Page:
> legal definitions of the term that you are trying to convey. If we really
> want to get into semantics, try asking people what the exact definition of
> recruitment is and why every article defines it differently. Is it from
> birth to when it can be captured using some sort of gear? Is it from age 1
> to age 2? Is it from the time it eats one food to another? Is recruitment
> from the perspective of a single fish or a population? That is can a
> single
> fish be said to recruit? It is a plastic term, just like over-fishing, and
> like over-fishing it must be defined in every work that it is used in.
>
> Cheers!
>
> Justin C Johnston
> Biologist
> AMEC Earth and Environmental
> Professional Building III
> 11676 Perry Highway, suite 3101
> Wexford, PA 15090
> [log in to unmask]
> office: (724) 940-4200x229
> fax: (724) 940-4205
>
>
>
> -----Original Message-----
> From: Scientific forum on fish and fisheries
> [mailto:[log in to unmask]] On Behalf Of Mike Flaherty
> Sent: Thursday, May 26, 2005 11:34 AM
> To: [log in to unmask]
> Subject: Re: Is overfishing a scientific or legal term?
>
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>
> ================================
> Donatella wrote:
>
> Justin: overfishing is a common term of course derived from informal
> language but the technical definition is easily found in every fishery
> science book, you may also distinguish between growth overfishing and
> recruitment overfishing (e.g.Sparre, 1987 and many others).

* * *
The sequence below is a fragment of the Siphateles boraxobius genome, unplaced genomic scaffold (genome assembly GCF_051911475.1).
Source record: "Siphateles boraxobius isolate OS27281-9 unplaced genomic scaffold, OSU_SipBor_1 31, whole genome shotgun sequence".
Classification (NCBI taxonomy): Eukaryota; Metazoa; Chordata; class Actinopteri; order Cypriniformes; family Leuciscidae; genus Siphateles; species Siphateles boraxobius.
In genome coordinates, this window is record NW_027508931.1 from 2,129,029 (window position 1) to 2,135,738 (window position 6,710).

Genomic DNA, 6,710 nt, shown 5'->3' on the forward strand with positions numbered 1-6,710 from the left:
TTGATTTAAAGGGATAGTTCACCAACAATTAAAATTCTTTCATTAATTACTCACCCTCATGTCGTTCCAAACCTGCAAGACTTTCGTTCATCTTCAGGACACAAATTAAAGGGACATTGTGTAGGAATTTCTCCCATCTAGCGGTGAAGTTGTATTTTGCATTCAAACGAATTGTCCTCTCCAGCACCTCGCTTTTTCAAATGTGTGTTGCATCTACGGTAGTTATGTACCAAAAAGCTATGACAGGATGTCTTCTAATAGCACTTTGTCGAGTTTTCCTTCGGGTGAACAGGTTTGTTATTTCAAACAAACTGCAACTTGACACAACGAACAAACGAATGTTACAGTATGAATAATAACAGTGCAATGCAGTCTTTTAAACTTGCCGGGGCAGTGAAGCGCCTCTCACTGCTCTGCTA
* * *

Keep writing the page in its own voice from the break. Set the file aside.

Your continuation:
> ================================
>
> There is a text that I refer to often called...
>
> UNDERSTANDING
> FISHERIES
> MANAGEMENT:
> Manual for understanding the Federal Fisheries Management Process,
> Including
> Analysis of the 1996 Sustainable Fisheries Act
>
> It may be found for free at...
>
> http://nsgl.gso.uri.edu/masgc/masgch00001.pdf
>
> I have included some salient excerpts below on "recruitment overfishing"
> and
> "growth overfishing".
>
> Best,
> Mike Flaherty
> Wareham, MA
>
> -----------------------------------------------
> Assessment Based on a Little Biology (Age at First Spawning)
>
> When little is known about the biology of a fish stock, one of the first
> questions asked is, "At what age do the fish spawn?" The second question
> is,
> "What proportion of the fish caught are one year, two-years, and
> three-years
> old?" If some of the fish spawn when they are two-years old, and all spawn
> at age three, and most of the fish caught are two-years old, then there is
> a
> danger that too many fish may be caught before they can spawn and replace
> themselves. This is called recruitment overfishing.
> -----------------------------------------------
>
>
> -----------------------------------------------
> OTHER KINDS OF OVERFISHING
>
> So far we have emphasized overfishing that leads to declining stocks. This
> is often referred to as recruitment overfishing. The name indicates that
> the
> mortality rate from fishing is severe enough to affect future recruitment
> to
> the extent that catches are reduced and the stock is jeopardized. Another
> type of overfishing is called growth overfishing. Growth overfishing occurs
> when the bulk of the harvest is made up of small fish that could have been
> significantly larger if they survived to an older age. The concern here is
> that the fishery would produce more weight if the fish were harvested at a
> larger size. The question biologists, economists, managers, and others must
> answer is how much bigger or older should the fish get before they are
> harvested.
> -----------------------------------------------
>